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Expanding Definitions of Recovery: Examining the Multiple Pathways to a Life Worth Living

Abstinence from alcohol is often viewed as the most desirable and ideal outcome for individuals with alcohol use disorder. Yet, most individuals with alcohol use disorder do not want to abstain from drinking and do not seek treatment. Over the past 20 years, there have been several significant methodological advances in studying patterns and predictors of alcohol use and drinking reductions, yet most of the work has not had a major influence on clinical practice. The current talk will provide a broad overview of this literature and present new data on the validity of World Health Organization drinking risk levels as a harm reduction target for alcohol use disorder treatment, as well as data on non-abstinent recovery pathways. Results from several recent studies provide evidence that reductions in World Health Organization drinking risk levels are a viable alternative to abstinence as a public health and harm reduction strategy and as an outcome for alcohol clinical trials. The talk will also highlight new perspectives and new empirical data examining non-abstinent recovery from alcohol use disorder.


Learning Objectives:

  1. Participants will be able to describe specific benefits of reductions in drinking in clinical trial data.
  2. Participants will be able to evaluate the range of positive functional outcomes that correspond to non-abstinent reductions in drinking and maintenance of non-abstinent recovery over time.
  3. Participants will be able to describe the key limitations of an abstinence-only model for the treatment of alcohol use disorder from a public health perspective.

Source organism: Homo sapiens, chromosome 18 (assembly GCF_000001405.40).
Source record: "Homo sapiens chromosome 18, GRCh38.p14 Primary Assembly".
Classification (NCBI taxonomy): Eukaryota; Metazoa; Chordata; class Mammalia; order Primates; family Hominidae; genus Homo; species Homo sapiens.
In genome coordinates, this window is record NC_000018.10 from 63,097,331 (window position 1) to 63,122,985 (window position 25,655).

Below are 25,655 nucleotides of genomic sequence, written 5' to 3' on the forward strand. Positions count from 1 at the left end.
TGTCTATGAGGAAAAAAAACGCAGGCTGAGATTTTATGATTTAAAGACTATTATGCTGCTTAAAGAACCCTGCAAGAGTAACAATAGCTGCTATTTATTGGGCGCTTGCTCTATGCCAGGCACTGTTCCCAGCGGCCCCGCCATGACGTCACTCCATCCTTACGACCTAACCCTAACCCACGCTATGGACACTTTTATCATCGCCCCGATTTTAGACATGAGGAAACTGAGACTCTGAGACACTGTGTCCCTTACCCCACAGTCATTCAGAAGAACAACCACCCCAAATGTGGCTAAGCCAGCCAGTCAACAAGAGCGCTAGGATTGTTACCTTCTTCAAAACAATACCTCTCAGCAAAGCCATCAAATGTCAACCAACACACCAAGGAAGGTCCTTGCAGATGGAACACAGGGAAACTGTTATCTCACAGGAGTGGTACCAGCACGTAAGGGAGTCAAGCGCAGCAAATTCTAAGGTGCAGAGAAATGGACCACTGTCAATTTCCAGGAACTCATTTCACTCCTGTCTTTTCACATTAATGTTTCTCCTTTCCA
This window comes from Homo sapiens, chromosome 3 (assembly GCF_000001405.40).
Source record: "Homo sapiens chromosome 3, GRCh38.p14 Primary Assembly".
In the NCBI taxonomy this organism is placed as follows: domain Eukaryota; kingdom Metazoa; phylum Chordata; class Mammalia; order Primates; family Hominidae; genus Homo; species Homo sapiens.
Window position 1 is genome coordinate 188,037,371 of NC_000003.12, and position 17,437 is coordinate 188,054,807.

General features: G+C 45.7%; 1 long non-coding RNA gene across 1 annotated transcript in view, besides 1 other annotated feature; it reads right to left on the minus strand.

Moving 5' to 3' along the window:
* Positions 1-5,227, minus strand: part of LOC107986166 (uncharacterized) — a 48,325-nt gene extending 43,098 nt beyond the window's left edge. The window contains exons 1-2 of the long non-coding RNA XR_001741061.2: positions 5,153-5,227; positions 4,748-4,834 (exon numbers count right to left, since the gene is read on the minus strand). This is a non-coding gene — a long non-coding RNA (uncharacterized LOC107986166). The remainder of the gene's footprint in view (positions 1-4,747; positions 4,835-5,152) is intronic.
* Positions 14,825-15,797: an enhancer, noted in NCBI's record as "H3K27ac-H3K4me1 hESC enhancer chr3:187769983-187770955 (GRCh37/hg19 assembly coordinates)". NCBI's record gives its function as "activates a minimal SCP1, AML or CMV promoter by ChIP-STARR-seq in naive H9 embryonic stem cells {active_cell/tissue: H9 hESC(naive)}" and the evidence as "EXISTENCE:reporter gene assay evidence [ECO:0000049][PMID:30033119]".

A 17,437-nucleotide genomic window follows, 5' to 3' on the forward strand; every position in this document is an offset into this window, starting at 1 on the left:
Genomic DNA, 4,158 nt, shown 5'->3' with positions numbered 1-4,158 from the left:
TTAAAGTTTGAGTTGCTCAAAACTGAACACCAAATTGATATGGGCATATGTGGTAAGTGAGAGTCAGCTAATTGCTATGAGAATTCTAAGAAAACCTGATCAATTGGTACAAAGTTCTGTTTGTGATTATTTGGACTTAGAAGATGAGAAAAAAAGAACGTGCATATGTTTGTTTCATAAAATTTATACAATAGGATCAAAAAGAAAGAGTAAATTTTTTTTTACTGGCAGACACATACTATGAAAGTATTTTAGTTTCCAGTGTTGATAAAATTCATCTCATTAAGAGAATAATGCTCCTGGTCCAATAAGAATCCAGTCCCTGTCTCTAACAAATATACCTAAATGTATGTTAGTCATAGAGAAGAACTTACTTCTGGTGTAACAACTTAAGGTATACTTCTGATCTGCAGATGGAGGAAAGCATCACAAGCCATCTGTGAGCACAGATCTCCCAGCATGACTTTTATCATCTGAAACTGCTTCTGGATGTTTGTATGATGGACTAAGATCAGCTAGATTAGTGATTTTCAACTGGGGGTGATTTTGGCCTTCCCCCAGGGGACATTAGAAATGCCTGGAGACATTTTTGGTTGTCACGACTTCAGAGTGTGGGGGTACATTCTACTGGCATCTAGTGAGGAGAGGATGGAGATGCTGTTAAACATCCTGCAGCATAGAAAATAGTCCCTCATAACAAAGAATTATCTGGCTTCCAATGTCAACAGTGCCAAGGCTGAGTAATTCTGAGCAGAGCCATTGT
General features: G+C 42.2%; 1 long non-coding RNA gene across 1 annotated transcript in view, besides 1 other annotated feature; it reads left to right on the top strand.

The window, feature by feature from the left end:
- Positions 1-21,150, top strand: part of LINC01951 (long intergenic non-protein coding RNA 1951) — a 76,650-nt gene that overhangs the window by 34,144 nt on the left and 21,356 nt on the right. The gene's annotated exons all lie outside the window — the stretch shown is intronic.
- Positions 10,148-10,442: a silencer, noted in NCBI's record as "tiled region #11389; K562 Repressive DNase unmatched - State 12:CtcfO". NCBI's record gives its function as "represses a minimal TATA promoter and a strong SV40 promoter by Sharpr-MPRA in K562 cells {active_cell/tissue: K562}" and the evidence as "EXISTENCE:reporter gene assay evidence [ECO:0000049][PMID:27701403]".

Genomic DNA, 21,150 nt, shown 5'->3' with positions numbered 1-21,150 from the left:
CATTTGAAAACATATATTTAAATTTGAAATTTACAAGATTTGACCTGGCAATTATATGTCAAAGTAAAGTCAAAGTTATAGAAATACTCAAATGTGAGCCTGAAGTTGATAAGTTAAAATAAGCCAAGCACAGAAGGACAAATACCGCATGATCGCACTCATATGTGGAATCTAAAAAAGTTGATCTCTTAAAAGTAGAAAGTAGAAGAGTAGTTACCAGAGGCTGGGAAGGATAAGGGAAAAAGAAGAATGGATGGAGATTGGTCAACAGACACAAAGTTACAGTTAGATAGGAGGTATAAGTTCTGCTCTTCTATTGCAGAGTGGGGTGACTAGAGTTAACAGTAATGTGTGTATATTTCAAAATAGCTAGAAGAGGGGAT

Speaker: Dr. Katie Witkiewitz is a Distinguished Professor of Psychology at the University of New Mexico and the Director of the Center on Alcohol, Substance use, and Addictions. She is a licensed clinical psychologist and conducts research examining patterns and predictors of alcohol and other substance use, harm reduction, and recovery. Her research has also focused on the development, evaluation, and implementation of mindfulness-based interventions in real world settings. She has conducted numerous empirical studies on the efficacy and effectiveness of mindfulness-based relapse prevention as a treatment for substance use disorders, prediction of relapse following treatment for alcohol and drug use disorders, and mechanisms of successful treatment outcomes following mindfulness-based interventions to prevent alcohol and drug use. To date, Dr. Witkiewitz has authored 5 books and over 300 peer-reviewed publications and book chapters. Her research has been supported by grants from the National Institute on Mental Health, National Cancer Institute, National Institute on Drug Abuse, National Institute on Alcohol Abuse and Alcoholism, and the National Center for Complementary and Integrative Health, totaling over $60 million in research funding since 2004.

Starts: Aug. 16, 2023 12:00 pm
Ends: Aug. 16, 2023 1:30 pm
Registration Deadline
August 16, 2023
Event Type
Webinar/Virtual Training
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